‘Different’ and ‘Devalued’: managing the stigma of foster care with the benefit of peer support

Justin Rogers

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This paper presents findings from a study that explored the experiences of young people living in foster care in the United Kingdom (UK). Previous research highlights that children and young people in foster care experience stigma. Qualitative methods were chosen to explore how the young people in this study experience and manage stigma in their day to day lives.

Findings provide valuable insights into how the participants cope with the challenges of stigma. There were two key ways they did this; 1) by carefully managing the disclosure of their ‘in care’ status; 2) by drawing support from their social relationships. Furthermore, the participants particularly valued support from their peers who were also living in foster care, as it enabled them to form an in-group, which presented them with a valuable sense of belonging.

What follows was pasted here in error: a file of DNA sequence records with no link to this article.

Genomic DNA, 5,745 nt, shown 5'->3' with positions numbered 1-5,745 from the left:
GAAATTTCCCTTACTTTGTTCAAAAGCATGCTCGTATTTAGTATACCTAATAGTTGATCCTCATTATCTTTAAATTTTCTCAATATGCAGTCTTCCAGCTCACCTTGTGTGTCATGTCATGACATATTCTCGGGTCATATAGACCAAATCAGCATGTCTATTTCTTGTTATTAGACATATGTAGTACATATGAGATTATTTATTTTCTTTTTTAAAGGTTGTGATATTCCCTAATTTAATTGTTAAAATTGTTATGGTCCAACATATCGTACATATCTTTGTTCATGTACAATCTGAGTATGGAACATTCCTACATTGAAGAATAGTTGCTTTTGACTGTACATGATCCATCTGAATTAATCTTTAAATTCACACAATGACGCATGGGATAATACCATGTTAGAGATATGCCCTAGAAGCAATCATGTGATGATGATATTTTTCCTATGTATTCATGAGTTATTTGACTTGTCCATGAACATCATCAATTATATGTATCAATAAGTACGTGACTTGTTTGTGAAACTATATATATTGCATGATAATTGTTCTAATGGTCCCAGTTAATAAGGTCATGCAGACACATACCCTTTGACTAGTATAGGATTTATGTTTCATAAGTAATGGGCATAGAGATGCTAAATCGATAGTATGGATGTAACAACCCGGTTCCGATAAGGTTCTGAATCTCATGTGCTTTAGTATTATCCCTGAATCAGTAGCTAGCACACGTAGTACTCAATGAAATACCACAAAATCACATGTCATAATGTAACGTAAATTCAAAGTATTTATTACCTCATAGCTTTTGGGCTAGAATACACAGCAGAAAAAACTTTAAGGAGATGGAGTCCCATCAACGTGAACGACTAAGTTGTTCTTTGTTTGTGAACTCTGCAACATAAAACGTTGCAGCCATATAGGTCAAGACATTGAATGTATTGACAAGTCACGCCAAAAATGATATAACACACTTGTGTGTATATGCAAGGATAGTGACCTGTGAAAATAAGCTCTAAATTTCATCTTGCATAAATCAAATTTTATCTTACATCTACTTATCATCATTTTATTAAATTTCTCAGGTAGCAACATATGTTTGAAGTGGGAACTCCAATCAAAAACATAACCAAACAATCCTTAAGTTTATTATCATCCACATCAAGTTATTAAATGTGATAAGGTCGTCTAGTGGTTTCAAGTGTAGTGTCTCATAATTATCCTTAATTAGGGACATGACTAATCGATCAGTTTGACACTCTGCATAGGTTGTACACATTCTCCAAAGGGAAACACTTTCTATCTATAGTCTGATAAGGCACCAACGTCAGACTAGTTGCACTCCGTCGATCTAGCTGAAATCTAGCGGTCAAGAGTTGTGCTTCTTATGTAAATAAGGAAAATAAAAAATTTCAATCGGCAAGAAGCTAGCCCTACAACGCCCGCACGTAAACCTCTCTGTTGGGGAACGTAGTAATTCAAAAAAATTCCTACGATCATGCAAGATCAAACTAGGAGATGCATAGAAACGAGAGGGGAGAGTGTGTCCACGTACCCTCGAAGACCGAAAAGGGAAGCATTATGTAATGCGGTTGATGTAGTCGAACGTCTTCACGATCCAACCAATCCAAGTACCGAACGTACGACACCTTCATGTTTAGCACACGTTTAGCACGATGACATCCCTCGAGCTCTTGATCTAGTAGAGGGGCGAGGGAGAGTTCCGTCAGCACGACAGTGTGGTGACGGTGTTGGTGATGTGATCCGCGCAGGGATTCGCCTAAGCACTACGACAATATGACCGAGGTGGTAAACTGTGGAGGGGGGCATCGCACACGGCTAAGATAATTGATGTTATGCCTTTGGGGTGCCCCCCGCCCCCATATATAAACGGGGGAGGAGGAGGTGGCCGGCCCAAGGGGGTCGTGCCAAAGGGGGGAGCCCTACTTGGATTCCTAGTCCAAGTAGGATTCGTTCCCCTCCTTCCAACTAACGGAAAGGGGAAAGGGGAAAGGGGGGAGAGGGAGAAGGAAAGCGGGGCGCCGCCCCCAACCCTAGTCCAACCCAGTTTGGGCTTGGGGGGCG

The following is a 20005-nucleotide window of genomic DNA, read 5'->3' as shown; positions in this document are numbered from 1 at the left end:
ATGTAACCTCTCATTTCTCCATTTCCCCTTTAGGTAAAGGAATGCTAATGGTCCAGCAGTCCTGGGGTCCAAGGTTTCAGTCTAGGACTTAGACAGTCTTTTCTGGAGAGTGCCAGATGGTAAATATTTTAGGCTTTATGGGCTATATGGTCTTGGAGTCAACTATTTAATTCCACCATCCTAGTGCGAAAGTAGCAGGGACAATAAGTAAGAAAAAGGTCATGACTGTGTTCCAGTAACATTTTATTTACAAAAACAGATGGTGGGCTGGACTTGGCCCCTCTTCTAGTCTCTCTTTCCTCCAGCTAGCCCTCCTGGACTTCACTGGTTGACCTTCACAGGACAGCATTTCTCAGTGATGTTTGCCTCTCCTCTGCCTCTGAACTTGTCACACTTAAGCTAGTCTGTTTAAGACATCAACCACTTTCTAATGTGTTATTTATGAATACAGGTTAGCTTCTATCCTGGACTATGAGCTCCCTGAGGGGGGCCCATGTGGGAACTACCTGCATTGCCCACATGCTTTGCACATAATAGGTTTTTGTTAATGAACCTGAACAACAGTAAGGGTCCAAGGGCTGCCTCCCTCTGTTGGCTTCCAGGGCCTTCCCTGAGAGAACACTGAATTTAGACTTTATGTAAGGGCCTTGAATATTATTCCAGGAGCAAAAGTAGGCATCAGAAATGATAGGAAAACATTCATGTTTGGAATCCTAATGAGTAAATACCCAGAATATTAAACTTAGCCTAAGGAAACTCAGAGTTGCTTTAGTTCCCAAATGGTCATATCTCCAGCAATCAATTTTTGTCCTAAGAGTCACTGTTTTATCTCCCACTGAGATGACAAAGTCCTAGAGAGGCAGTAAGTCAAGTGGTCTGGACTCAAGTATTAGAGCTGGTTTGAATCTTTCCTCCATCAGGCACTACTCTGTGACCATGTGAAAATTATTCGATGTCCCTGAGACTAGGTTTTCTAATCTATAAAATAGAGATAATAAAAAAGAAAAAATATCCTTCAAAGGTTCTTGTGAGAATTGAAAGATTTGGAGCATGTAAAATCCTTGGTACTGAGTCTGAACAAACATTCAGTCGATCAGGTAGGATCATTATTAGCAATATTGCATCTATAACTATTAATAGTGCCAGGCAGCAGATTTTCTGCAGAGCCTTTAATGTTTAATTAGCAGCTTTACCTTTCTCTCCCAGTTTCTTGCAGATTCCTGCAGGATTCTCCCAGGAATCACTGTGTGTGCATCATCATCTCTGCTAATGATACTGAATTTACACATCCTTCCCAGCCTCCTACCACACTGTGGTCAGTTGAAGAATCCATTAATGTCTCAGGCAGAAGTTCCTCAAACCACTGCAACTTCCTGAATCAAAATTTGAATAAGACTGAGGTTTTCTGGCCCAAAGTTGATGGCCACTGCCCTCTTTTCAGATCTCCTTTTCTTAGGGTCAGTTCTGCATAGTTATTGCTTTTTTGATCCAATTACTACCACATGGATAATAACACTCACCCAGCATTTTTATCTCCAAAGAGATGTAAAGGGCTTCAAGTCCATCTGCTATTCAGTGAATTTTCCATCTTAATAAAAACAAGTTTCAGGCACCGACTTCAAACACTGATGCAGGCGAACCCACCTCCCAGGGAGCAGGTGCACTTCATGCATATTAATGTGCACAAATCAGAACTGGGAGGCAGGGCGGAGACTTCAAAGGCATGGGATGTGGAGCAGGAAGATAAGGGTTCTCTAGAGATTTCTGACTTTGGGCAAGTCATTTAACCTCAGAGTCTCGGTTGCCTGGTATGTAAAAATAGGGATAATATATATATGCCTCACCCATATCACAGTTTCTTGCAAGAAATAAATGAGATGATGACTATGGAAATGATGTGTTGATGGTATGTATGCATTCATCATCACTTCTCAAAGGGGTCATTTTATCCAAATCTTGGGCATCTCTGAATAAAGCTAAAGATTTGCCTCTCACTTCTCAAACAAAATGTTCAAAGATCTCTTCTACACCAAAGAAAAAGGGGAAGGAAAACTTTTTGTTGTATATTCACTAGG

These findings have implications for practice and this paper proposes two ways to better support young people in foster care to cope with stigma. Firstly, by valuing the importance of friendship groups and enabling young people to maintain their existing friendships. Secondly, by developing more opportunities that bring fostered young people together, which enables them to interact with their peers without the pressure of managing stigma.
Original languageEnglish
Pages (from-to)1078–1093
JournalBritish Journal of Social Work
Issue number4
Early online date4 Jun 2016
Publication statusPublished - 1 Jun 2017


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